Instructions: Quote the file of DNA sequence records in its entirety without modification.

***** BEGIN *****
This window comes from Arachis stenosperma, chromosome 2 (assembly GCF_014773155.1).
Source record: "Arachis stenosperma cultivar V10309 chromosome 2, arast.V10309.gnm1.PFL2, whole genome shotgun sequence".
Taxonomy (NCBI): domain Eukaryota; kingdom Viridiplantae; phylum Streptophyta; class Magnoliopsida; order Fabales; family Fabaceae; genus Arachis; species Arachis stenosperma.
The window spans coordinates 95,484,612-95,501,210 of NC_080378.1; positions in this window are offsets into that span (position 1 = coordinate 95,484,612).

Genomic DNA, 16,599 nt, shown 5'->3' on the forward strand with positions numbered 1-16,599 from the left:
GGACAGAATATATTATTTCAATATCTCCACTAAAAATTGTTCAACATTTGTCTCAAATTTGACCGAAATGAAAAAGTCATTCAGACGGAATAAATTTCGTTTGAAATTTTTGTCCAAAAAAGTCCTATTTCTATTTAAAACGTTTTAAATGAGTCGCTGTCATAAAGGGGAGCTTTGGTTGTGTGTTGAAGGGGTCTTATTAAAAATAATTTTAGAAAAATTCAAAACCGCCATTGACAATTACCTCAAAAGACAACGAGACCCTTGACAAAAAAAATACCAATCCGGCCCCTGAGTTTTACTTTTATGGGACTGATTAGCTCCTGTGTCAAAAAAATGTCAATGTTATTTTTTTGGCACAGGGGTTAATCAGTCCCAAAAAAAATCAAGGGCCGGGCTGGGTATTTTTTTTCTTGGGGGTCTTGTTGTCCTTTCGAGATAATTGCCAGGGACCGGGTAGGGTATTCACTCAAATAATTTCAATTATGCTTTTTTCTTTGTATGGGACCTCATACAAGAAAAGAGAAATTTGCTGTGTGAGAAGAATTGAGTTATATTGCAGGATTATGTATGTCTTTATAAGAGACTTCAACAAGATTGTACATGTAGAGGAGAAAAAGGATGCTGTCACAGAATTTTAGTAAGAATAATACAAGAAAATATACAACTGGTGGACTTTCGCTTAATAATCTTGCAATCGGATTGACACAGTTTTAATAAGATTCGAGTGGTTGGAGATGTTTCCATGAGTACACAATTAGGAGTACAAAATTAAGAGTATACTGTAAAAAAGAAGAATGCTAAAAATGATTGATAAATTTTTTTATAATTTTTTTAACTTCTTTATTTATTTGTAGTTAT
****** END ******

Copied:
This window comes from Arachis stenosperma, chromosome 2 (assembly GCF_014773155.1).
Source record: "Arachis stenosperma cultivar V10309 chromosome 2, arast.V10309.gnm1.PFL2, whole genome shotgun sequence".
Taxonomy (NCBI): domain Eukaryota; kingdom Viridiplantae; phylum Streptophyta; class Magnoliopsida; order Fabales; family Fabaceae; genus Arachis; species Arachis stenosperma.
The window spans coordinates 95,484,612-95,501,210 of NC_080378.1; positions in this window are offsets into that span (position 1 = coordinate 95,484,612).

Genomic DNA, 16,599 nt, shown 5'->3' on the forward strand with positions numbered 1-16,599 from the left:
GGACAGAATATATTATTTCAATATCTCCACTAAAAATTGTTCAACATTTGTCTCAAATTTGACCGAAATGAAAAAGTCATTCAGACGGAATAAATTTCGTTTGAAATTTTTGTCCAAAAAAGTCCTATTTCTATTTAAAACGTTTTAAATGAGTCGCTGTCATAAAGGGGAGCTTTGGTTGTGTGTTGAAGGGGTCTTATTAAAAATAATTTTAGAAAAATTCAAAACCGCCATTGACAATTACCTCAAAAGACAACGAGACCCTTGACAAAAAAAATACCAATCCGGCCCCTGAGTTTTACTTTTATGGGACTGATTAGCTCCTGTGTCAAAAAAATGTCAATGTTATTTTTTTGGCACAGGGGTTAATCAGTCCCAAAAAAAATCAAGGGCCGGGCTGGGTATTTTTTTTCTTGGGGGTCTTGTTGTCCTTTCGAGATAATTGCCAGGGACCGGGTAGGGTATTCACTCAAATAATTTCAATTATGCTTTTTTCTTTGTATGGGACCTCATACAAGAAAAGAGAAATTTGCTGTGTGAGAAGAATTGAGTTATATTGCAGGATTATGTATGTCTTTATAAGAGACTTCAACAAGATTGTACATGTAGAGGAGAAAAAGGATGCTGTCACAGAATTTTAGTAAGAATAATACAAGAAAATATACAACTGGTGGACTTTCGCTTAATAATCTTGCAATCGGATTGACACAGTTTTAATAAGATTCGAGTGGTTGGAGATGTTTCCATGAGTACACAATTAGGAGTACAAAATTAAGAGTATACTGTAAAAAAGAAGAATGCTAAAAATGATTGATAAATTTTTTTATAATTTTTTTAACTTCTTTATTTATTTGTAGTTAT